Along with thousands of independent businesses, including over 400 zero-waste shops, several leading UK retailers and brands signed up for the expanded campaign and are listed on the app, including Costa, Morrisons and LUSH. In September, Morrisons rolled-out plastic-free fruit and veg areas in over 300 of their stores, in a bid to help customers buy bagless.

Getting reusables back on the menu after COVID 

The launch of the expanded campaign has not come without a few challenges along the way, and the global pandemic was unsurprisingly one of them. As COVID hit the UK back in April, cafes, pubs and restaurants – in part influenced by scaremongering from the plastics industry – immediately stopped accepting reusables. They instead increased their use of single-use plastic items, including cups, coffee cups, water bottles and food packaging – which consequently created a tidal wave of pollution on our streets, parks and beaches.  

Thanks to the brilliant work of UPSTREAM, Greenpeace, and over 120 health experts, we know that reusables are perfectly safe to use and that whilst public safety must remain our priority, it doesn’t have to come at a cost to our planet. 

Since the pandemic hit, we’ve been working hard to get reusables back on the menu. In May, we launched REPEAT, a reuse taskforce to bring together industry experts, scientists, businesses, retailers and epidemiologists to share best practice around operating reusables during coronavirus and where possible, solve issues, challenges and concerns around adopting reusables during COVID. By working together to galvanise our combined resources and expertise, we want to create a positive step-change to ensure that when consumers take reusables to cafes and take-aways as they reopen, they are accepted and refilled.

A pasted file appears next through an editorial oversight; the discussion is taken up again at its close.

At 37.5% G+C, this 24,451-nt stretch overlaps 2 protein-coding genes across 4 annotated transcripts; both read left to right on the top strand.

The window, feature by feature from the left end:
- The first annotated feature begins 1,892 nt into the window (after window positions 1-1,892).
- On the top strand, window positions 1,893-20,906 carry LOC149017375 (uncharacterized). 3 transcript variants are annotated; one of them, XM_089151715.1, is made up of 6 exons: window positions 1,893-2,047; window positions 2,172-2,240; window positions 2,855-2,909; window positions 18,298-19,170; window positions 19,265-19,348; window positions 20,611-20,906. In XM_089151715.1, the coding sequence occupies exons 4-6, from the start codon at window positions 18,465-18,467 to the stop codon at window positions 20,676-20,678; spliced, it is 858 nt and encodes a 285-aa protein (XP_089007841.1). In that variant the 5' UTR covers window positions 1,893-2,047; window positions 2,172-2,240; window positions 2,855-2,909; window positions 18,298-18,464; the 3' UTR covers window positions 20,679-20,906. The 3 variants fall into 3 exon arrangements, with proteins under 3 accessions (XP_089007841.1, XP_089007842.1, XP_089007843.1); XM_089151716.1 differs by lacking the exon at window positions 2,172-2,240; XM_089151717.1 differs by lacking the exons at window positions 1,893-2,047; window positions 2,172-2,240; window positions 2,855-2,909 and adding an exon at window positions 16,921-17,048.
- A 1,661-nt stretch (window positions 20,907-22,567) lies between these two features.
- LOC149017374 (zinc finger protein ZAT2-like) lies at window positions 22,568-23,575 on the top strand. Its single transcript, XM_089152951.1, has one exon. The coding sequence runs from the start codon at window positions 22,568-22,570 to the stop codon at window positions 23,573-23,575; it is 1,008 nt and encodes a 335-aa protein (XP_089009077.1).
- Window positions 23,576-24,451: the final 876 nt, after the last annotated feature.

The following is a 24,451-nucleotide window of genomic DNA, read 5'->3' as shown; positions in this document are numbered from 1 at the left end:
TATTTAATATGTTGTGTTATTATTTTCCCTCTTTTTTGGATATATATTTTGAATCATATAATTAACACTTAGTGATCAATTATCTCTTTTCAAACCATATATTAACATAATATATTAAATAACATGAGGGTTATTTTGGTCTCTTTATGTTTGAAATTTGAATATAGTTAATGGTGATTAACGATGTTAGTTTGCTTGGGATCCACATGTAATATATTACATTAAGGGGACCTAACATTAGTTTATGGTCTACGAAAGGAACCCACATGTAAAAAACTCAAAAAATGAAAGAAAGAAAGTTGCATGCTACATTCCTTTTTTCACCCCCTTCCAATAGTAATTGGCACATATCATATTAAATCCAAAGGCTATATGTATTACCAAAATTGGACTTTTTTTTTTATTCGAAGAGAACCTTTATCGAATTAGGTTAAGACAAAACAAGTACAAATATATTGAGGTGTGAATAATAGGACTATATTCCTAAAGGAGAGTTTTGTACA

We also worked with experts to create a Reusables During COVID Hub with practical guidance for businesses on safely accepting reusable cups and water bottles and launched Contactless Coffee, which highlighted to businesses just how easy it is to safely accept reusable cups again. The campaign reached over 3 million people and was picked up and adopted by businesses around the world. 

We’re now calling on the remaining high-street chains and businesses across the UK to start accepting reusable coffee cups, containers and water bottles again. Our 38 Degrees petition has been signed by over 18,000 people and supported by 17 other NGOs and brands and has resulted in the UK’s two largest coffee chains – Costa and Starbucks – reversing their ban on accepting reusable cups and bottles.

Join the Refill Revolution!

At City to Sea, we're on a mission to make living with less plastic easier.  To do that we need more businesses on board, making meaningful changes to the way they operate and offering reuse and refill options for their customers. 

We’re now looking for other forward-thinking businesses in the food-to-go or retail sector to get involved, whether you already allow customers to bring their own containers or offer packaging-free options, or if you’re interested in trialling a refill service for the first time. Businesses can sign up for free to be listed on the app and benefit from increased visibility and footfall as a result.

Here’s how you can get involved today…

  1. Download (if you haven’t already) or update the free Refill app. 
  2. If you’re a business offering refills, you can register and update your listing on the app for free. Here’s how. 
  3. Become a Refill Employer 
  4. Bring the Refill campaign to your local community by starting a Refill Scheme or becoming a global delivery partner. 

For more information visit